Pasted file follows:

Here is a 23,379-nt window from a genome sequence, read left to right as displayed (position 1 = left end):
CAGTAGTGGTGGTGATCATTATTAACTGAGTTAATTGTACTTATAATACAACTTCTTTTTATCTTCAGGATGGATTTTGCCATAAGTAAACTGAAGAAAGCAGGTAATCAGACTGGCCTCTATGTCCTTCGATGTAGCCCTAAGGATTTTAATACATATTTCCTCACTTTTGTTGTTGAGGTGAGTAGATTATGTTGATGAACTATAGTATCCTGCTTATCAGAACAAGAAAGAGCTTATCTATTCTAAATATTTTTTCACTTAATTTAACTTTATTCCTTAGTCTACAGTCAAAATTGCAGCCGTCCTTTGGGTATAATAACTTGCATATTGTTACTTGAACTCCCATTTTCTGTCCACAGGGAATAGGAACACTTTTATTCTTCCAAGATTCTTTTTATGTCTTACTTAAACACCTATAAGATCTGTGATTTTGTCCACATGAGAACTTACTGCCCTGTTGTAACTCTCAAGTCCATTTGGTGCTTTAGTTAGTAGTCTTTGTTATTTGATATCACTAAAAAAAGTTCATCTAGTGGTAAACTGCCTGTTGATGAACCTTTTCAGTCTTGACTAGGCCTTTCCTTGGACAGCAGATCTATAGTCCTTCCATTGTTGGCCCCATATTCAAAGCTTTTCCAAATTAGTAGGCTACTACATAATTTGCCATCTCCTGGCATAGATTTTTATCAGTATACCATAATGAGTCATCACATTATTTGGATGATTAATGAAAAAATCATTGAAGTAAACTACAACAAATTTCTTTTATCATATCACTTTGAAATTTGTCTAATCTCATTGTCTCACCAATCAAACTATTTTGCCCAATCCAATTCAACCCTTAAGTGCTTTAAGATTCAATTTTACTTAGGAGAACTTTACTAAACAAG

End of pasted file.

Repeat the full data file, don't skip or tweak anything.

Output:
Here is a 23,379-nt window from a genome sequence, read left to right as displayed (position 1 = left end):
CAGTAGTGGTGGTGATCATTATTAACTGAGTTAATTGTACTTATAATACAACTTCTTTTTATCTTCAGGATGGATTTTGCCATAAGTAAACTGAAGAAAGCAGGTAATCAGACTGGCCTCTATGTCCTTCGATGTAGCCCTAAGGATTTTAATACATATTTCCTCACTTTTGTTGTTGAGGTGAGTAGATTATGTTGATGAACTATAGTATCCTGCTTATCAGAACAAGAAAGAGCTTATCTATTCTAAATATTTTTTCACTTAATTTAACTTTATTCCTTAGTCTACAGTCAAAATTGCAGCCGTCCTTTGGGTATAATAACTTGCATATTGTTACTTGAACTCCCATTTTCTGTCCACAGGGAATAGGAACACTTTTATTCTTCCAAGATTCTTTTTATGTCTTACTTAAACACCTATAAGATCTGTGATTTTGTCCACATGAGAACTTACTGCCCTGTTGTAACTCTCAAGTCCATTTGGTGCTTTAGTTAGTAGTCTTTGTTATTTGATATCACTAAAAAAAGTTCATCTAGTGGTAAACTGCCTGTTGATGAACCTTTTCAGTCTTGACTAGGCCTTTCCTTGGACAGCAGATCTATAGTCCTTCCATTGTTGGCCCCATATTCAAAGCTTTTCCAAATTAGTAGGCTACTACATAATTTGCCATCTCCTGGCATAGATTTTTATCAGTATACCATAATGAGTCATCACATTATTTGGATGATTAATGAAAAAATCATTGAAGTAAACTACAACAAATTTCTTTTATCATATCACTTTGAAATTTGTCTAATCTCATTGTCTCACCAATCAAACTATTTTGCCCAATCCAATTCAACCCTTAAGTGCTTTAAGATTCAATTTTACTTAGGAGAACTTTACTAAACAAG